• He was a great artist. He also was really a charlatan. I mean by a charlatan one sufficiently dignified to despise the tricks that he employs. ... Wilde and his school professed to stand as solitary artistic souls apart from the public. They professed to scorn the middle class, and declared that the artist must not work for the bourgeois. The truth is that no artist so really great ever worked so much for the bourgeois as Oscar Wilde. No man, so capable of thinking about truth and beauty, ever thought so constantly about his own effect on the middle classes. ... One might go through his swift and sparkling plays with a red and blue pencil marking two kinds of epigrams; the real epigram which he wrote to please his own wild intellect, and the sham epigram which he wrote to thrill the very tamest part of our tame civilization.
  • Wilde himself wrote some things that were not immorality, but merely bad taste; not the bad taste of the conservative suburbs, which merely means anything violent or shocking, but real bad taste; as in a stern subject treated in a florid style; an over-dressed woman at a supper of old friends; or a bad joke that nobody had time to laugh at. This mixture of sensibility and coarseness in the man was very curious; and I for one cannot endure (for example) his sensual way of speaking of dead substances, satin or marble or velvet, as if he were stroking a lot of dogs and cats.
  • Wilde's voice was of the brown velvet order — mellifluous — rounded — in a sense giving it a plummy quality — rather on the adenotic side — but practically pure cello — and very pleasing.
  • Oscar Wilde did not dive very deeply below the surface of human nature, but found, to a certain extent rightly, that there is more on the surface of life than is seen by the eyes of most people.
    • J. T. Grein, quoted in Sunday Special (9 December 1900)
  • He had first to free English speech from its weight of serious meaning. He had to win for prose, for measured sentence and paragraph, the license that his contemporaries would concede only to verse: the freedom to delight instantly, in virtue of form alone, and the right to forestall reflection by an explosion of felicity in phrasing. He used the epigram, as a literary form, very much as a ballet-master uses exercises at the bar.
  • Not the least of the twentieth-century phenomena that Wilde so uncannily anticipated was the cult of celebrity; and indeed, soon after deciding against a career as a classicist, he was making his first serious effort at courting international fame. During his 1882 tour of America, he was already showing a shrewd understanding of the uses to which that most Greek of literary forms, the epigram, might be put in the age of the telegram and the newspaper.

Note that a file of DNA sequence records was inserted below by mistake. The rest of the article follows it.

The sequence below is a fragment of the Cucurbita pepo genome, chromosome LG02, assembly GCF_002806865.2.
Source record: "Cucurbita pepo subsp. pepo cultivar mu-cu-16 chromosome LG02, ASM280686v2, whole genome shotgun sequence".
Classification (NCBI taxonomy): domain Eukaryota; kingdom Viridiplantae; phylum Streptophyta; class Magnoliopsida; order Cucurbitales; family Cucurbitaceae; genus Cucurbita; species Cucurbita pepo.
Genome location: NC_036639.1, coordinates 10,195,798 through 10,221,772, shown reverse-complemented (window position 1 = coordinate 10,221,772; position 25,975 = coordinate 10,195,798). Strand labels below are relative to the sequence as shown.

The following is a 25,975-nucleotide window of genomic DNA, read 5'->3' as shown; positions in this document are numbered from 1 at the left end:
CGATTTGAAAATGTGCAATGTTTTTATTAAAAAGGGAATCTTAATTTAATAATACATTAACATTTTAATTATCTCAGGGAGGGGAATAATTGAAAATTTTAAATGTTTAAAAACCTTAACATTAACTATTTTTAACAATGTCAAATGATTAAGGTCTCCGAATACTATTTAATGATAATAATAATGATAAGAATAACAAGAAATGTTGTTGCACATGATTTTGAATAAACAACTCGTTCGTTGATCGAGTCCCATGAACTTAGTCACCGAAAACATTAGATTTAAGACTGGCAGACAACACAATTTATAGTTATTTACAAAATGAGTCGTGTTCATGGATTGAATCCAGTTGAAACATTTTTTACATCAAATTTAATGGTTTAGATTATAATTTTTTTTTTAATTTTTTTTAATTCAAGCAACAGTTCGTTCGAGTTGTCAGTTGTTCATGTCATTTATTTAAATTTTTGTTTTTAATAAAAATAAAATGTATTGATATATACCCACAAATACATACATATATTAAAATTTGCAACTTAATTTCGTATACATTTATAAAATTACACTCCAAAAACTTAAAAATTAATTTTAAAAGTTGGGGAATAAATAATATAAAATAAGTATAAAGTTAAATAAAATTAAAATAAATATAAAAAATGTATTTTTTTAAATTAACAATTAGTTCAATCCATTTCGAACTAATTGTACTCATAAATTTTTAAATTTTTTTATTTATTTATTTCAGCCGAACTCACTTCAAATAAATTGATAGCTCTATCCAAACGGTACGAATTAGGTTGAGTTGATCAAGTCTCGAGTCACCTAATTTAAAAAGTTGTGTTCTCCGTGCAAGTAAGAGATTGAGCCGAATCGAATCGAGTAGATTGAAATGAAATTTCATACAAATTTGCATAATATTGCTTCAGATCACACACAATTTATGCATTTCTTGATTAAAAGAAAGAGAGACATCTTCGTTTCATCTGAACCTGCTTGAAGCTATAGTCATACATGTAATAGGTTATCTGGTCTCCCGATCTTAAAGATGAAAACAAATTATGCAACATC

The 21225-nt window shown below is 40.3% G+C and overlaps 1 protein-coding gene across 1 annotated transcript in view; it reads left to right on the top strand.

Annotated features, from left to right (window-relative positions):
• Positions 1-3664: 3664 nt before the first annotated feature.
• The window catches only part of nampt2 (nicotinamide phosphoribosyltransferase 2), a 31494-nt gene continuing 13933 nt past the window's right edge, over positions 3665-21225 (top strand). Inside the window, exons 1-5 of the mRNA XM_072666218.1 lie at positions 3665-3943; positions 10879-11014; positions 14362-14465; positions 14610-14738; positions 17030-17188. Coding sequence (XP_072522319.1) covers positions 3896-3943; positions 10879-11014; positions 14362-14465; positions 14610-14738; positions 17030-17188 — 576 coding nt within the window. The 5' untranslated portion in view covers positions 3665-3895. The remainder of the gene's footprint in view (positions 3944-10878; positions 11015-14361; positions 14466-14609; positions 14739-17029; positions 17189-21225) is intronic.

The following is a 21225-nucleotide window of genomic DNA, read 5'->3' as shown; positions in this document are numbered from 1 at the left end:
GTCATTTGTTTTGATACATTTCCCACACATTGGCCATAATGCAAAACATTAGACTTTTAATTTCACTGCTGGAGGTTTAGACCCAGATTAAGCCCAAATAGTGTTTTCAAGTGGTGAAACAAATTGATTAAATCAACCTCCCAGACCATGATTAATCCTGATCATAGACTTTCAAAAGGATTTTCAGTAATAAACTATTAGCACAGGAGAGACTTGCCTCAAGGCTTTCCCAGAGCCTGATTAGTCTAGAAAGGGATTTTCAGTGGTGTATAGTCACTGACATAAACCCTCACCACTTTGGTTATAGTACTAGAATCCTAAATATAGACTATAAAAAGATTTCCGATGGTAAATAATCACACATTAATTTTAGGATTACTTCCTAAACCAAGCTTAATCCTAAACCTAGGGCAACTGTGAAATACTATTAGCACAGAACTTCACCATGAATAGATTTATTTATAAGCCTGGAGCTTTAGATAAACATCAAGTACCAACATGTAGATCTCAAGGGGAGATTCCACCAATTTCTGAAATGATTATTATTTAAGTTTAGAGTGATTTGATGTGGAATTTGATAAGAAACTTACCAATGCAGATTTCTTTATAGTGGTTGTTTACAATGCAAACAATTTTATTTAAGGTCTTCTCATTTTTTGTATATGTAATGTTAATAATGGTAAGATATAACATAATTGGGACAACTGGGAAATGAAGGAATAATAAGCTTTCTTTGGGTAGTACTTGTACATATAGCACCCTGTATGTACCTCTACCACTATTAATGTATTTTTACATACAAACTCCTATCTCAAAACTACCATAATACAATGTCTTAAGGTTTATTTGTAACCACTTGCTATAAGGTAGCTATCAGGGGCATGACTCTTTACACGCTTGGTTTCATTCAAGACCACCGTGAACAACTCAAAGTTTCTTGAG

• Daniel Mendelsohn, Oscar Wilde, Classics Scholar, (The New York Review of Books, 11 November 2010)
  • The reason Wilde did his best work after turning homosexual is that women simply reinforced his own feminine sentimentality. ... Heterosexuality inhibited his imagination because woman is physically and psychologically internal.
  • When in doubt, I read Oscar Wilde.
    • Camille Paglia, Sex, Art and American Culture: New Essays (Vintage, 1992) p. xi
  • If, with the literate, I am
    Impelled to try an epigram,
    I never seek to take the credit;
    We all assume that Oscar said it.
  • Men lived more vividly in his presence, and talked better than themselves.
    • Arthur Ransome, in Oscar Wilde, A Critical Study
  • He was never quite sure himself where and when he was serious.
    • Robert Ross, letter to Adela Schuster (23 December 1900)
  • He (Jack London) wrote an essay called "What Life Means to Me" which takes its place with Kropotkin's "Appeal to the Young" and Oscar Wilde's "The Soul of Man Under Socialism," and its closing sentence rings with his faith in the rise of the common man. "The stairway of time is ever echoing with the wooden shoe going up, the polished boot descending."
  • What has Oscar in common with Art? except that he dines at our tables and picks from our platter the plums for the puddings he peddles in the provinces. Oscar -- the amiable, irresponsible, esurient Oscar -- with no more sense of a picture than of the fit of a coat, has the courage of the opinions -- of others!
  • The dinner table was Wilde's event and made him the greatest talker of his time...


  1. Wilde, Oscar, (1891 / 1912) The Soul of Man Under Socialism, London, Arthur L. Humphreys. Retrieved from University of California Libraries Archive.org 13 February 2018 https://archive.org/details/soulofmanunderso00wildiala
  2. Wilde, Oscar, (1891 / 1912) The Soul of Man Under Socialism, London, Arthur L. Humphreys. Retrieved from University of California Libraries Archive.org 13 February 2018 https://archive.org/details/soulofmanunderso00wildiala
  3. Wilde, Oscar, (1891 / 1912) The Soul of Man Under Socialism, London, Arthur L. Humphreys. Retrieved from University of California Libraries Archive.org 13 February 2018 https://archive.org/details/soulofmanunderso00wildiala
  4. Wilde, Oscar, (1891 / 1912) The Soul of Man Under Socialism, London, Arthur L. Humphreys. Retrieved from University of California Libraries Archive.org 13 February 2018 https://archive.org/details/soulofmanunderso00wildiala
  5. Wilde, Oscar, (1891 / 1912) The Soul of Man Under Socialism, London, Arthur L. Humphreys. Retrieved from University of California Libraries Archive.org 26 February 2018 https://archive.org/details/soulofmanunderso00wildiala
  6. e.g. "Broadway and Elsewhere", Pharos-Tribune (Logansport, IN), 1955-01-16, p. 4
  7. My Idea of a Gentleman Is He Who Can Play a Cornet and Won’t. Retrieved on 14 August 2021.